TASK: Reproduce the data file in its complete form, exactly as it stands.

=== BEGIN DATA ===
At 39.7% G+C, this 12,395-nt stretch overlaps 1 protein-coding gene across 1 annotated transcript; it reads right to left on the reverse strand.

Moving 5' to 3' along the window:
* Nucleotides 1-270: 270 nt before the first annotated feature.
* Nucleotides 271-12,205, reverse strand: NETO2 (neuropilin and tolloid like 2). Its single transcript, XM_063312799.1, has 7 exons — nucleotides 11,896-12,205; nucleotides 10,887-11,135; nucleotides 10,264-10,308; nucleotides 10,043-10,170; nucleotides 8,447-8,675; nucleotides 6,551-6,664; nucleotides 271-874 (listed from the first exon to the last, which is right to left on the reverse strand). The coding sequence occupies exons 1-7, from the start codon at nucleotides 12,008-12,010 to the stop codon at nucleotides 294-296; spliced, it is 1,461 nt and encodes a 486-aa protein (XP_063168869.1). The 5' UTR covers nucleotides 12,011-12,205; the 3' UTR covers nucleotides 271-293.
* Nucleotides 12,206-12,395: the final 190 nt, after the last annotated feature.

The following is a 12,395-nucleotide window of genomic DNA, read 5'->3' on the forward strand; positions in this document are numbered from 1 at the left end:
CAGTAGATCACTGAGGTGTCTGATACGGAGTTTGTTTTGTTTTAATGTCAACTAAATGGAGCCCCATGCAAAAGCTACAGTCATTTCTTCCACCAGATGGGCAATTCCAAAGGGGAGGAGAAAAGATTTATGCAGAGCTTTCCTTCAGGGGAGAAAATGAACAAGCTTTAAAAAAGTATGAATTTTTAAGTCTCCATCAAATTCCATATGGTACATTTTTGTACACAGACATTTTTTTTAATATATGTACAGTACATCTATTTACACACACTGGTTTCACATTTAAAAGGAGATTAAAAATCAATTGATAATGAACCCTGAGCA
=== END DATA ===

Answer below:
At 39.7% G+C, this 12,395-nt stretch overlaps 1 protein-coding gene across 1 annotated transcript; it reads right to left on the reverse strand.

Moving 5' to 3' along the window:
* Nucleotides 1-270: 270 nt before the first annotated feature.
* Nucleotides 271-12,205, reverse strand: NETO2 (neuropilin and tolloid like 2). Its single transcript, XM_063312799.1, has 7 exons — nucleotides 11,896-12,205; nucleotides 10,887-11,135; nucleotides 10,264-10,308; nucleotides 10,043-10,170; nucleotides 8,447-8,675; nucleotides 6,551-6,664; nucleotides 271-874 (listed from the first exon to the last, which is right to left on the reverse strand). The coding sequence occupies exons 1-7, from the start codon at nucleotides 12,008-12,010 to the stop codon at nucleotides 294-296; spliced, it is 1,461 nt and encodes a 486-aa protein (XP_063168869.1). The 5' UTR covers nucleotides 12,011-12,205; the 3' UTR covers nucleotides 271-293.
* Nucleotides 12,206-12,395: the final 190 nt, after the last annotated feature.

The following is a 12,395-nucleotide window of genomic DNA, read 5'->3' on the forward strand; positions in this document are numbered from 1 at the left end:
CAGTAGATCACTGAGGTGTCTGATACGGAGTTTGTTTTGTTTTAATGTCAACTAAATGGAGCCCCATGCAAAAGCTACAGTCATTTCTTCCACCAGATGGGCAATTCCAAAGGGGAGGAGAAAAGATTTATGCAGAGCTTTCCTTCAGGGGAGAAAATGAACAAGCTTTAAAAAAGTATGAATTTTTAAGTCTCCATCAAATTCCATATGGTACATTTTTGTACACAGACATTTTTTTTAATATATGTACAGTACATCTATTTACACACACTGGTTTCACATTTAAAAGGAGATTAAAAATCAATTGATAATGAACCCTGAGCA